Lena Dunham Has “Complicated” Feelings About The Body Positivity Movement

The Girls creator doesn’t think all bodies are being celebrated the same way.

by Mary Kate McGrath
BEVERLY HILLS, CALIFORNIA - OCTOBER 26:  Lena Dunham attends Friendly House 30th Annual Awards Lunch...
Jon Kopaloff/Getty Images Entertainment/Getty Images

Following the launch of her plus-size clothing line, Lena Dunham discussed the body positivity movement during an interview with The New York Times, saying it’s “complicated.” Dunham, whose own body has been subject to much public scrutiny since Girls premiered in 2012, said that so-called body positivity can feel like it’s “for the privileged few who have a body that looks the way people want to feel positive.”

The Industry director went on to observe that all bodies don’t seem to be celebrated the same way by the movement. “We want curvy bodies that look like Kim Kardashian has been up-sized slightly,” she explained. “We want big beautiful butts and big beautiful breasts and no cellulite and faces that look like you could smack them onto thin women.”

Dunham then described the ways in which she feels her body type doesn’t fit those ideals. “I have a big stomach, I always have,” she said. “That’s where I gain my weight — especially after early menopause, I have a straight-up gut, like an old man — and that’s not where anybody wants to see flesh.”

Admitted to having a “complicated and very public relationship” with her body, the Once Upon a Time in Hollywood actor said it has been made more difficult by a series of personal and medical concerns over the years. Dunham added that she’d had “a lot of body hatred in lockdown” and expressed her discomfort with certain terminology such as “plus” or “curve.”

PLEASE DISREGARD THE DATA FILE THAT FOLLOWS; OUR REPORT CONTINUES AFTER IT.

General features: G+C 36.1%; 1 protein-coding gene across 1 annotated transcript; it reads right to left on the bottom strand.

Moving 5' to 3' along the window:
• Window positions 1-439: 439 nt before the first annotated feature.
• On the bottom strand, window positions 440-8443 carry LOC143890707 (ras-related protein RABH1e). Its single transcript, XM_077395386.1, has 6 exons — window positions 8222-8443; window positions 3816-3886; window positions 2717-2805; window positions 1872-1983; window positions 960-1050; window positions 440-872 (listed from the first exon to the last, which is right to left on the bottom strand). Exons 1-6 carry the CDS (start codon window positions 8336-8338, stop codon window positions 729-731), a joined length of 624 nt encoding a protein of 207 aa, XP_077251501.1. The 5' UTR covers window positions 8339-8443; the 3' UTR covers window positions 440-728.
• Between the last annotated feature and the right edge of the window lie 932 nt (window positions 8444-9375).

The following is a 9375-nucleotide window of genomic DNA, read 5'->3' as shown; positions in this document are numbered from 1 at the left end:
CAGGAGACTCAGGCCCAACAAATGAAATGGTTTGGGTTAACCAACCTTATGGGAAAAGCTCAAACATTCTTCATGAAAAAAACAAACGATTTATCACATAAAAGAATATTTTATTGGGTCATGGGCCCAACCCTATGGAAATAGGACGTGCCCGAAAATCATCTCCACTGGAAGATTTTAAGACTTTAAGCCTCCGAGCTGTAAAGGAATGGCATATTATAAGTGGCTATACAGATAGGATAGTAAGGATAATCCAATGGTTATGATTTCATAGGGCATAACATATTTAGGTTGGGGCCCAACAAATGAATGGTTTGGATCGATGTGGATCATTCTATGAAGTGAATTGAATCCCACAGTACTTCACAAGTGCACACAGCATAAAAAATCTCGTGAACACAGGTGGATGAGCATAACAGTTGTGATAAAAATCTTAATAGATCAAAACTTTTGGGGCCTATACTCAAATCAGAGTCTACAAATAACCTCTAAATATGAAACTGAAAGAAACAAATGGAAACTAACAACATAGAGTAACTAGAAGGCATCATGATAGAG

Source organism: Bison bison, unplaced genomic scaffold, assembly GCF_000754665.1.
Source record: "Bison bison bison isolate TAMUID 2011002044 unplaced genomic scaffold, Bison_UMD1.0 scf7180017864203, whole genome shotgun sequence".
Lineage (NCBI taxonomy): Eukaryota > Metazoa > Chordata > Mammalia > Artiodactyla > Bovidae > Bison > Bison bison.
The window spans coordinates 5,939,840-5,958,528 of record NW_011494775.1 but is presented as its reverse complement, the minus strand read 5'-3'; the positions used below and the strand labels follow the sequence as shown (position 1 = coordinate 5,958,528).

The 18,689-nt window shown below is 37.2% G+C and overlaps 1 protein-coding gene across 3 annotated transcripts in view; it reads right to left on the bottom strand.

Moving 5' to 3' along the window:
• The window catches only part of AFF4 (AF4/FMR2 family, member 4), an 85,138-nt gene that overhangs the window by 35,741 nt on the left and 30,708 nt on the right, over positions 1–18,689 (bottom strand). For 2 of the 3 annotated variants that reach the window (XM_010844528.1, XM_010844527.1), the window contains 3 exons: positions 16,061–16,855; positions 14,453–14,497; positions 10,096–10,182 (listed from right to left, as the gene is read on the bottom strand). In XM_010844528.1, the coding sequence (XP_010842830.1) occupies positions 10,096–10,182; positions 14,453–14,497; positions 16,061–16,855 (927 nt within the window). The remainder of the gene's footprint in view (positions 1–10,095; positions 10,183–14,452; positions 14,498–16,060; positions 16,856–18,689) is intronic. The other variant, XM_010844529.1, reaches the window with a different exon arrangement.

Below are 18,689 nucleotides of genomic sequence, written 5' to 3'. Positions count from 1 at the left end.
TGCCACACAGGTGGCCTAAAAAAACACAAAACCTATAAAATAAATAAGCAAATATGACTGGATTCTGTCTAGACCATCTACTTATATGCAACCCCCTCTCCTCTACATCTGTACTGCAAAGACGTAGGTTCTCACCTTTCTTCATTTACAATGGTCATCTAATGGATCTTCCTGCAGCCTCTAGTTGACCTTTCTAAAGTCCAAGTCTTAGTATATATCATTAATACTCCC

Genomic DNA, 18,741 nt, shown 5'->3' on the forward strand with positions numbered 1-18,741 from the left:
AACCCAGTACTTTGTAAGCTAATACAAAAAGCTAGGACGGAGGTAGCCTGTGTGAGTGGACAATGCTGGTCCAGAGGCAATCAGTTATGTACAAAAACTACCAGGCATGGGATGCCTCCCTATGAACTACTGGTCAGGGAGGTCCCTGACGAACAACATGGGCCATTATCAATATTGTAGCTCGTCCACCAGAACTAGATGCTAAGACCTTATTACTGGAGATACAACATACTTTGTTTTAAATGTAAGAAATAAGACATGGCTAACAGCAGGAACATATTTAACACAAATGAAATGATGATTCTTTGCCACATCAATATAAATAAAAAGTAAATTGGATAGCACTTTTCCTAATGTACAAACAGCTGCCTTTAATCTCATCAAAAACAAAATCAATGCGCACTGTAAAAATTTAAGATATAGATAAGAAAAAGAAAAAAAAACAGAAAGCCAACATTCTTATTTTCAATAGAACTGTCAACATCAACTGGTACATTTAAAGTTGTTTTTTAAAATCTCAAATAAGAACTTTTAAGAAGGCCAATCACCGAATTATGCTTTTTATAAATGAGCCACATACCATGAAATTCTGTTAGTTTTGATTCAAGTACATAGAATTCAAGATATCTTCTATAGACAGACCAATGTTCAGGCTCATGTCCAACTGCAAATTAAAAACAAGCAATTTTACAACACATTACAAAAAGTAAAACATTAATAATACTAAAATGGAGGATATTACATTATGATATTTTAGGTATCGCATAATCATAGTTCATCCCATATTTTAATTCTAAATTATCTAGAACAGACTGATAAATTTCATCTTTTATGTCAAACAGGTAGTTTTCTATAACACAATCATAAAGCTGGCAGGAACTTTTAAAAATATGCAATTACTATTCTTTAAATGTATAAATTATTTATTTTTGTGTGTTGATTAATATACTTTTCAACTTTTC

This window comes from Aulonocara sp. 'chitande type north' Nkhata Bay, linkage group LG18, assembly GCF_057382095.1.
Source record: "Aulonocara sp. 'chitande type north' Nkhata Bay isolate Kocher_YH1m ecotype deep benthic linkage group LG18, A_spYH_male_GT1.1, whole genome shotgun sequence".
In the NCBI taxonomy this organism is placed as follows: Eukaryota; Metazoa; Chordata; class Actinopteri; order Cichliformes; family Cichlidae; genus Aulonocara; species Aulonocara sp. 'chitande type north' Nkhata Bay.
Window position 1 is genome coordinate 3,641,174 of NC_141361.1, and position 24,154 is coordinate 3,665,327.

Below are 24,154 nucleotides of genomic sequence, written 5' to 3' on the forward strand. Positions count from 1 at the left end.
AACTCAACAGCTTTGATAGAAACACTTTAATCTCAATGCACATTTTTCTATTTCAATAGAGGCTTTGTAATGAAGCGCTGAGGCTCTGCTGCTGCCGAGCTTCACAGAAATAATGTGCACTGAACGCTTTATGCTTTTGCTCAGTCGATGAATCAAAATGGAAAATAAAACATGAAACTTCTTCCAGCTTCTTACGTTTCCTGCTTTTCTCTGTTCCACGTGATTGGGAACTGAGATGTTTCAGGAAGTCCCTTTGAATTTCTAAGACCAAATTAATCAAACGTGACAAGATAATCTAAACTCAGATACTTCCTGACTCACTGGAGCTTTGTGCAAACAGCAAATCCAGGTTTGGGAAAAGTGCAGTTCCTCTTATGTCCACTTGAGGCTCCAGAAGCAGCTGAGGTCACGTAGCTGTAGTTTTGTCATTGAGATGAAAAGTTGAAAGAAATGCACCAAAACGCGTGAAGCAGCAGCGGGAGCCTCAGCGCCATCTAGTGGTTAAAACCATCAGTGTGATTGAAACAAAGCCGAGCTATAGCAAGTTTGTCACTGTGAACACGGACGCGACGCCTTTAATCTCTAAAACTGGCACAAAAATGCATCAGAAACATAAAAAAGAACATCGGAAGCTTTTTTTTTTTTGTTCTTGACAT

The actor told the publication that her experiences working in Hollywood were part of her motivation to start a clothing line, which she designed in collaboration with Danielle Williams Eke for 11 Honoré. The brand, which was founded in 2017, specializes in designer women's clothing, sizes 12 to 24. On March 26, Dunham revealed her plan for the clothing line on her Instagram and further discussed her past experiences with the fashion industry. The director said that even the designers who “embraced [her] plus size body” went on to imply that doing so was “bravely risen to some kind of ‘challenge.’”

Dunham said she hopes her clothes create a space “where the question of whether a plus body will be embraced by the clothes is a non-issue, and the clothes are not demanding that a plus woman hide.” She added that the line was also meant to be a tribute to “the plus women who have inspired [her] to feel at home in [her] curvy complex body,” noting that being able to express her gratitude to them “is such a gift.”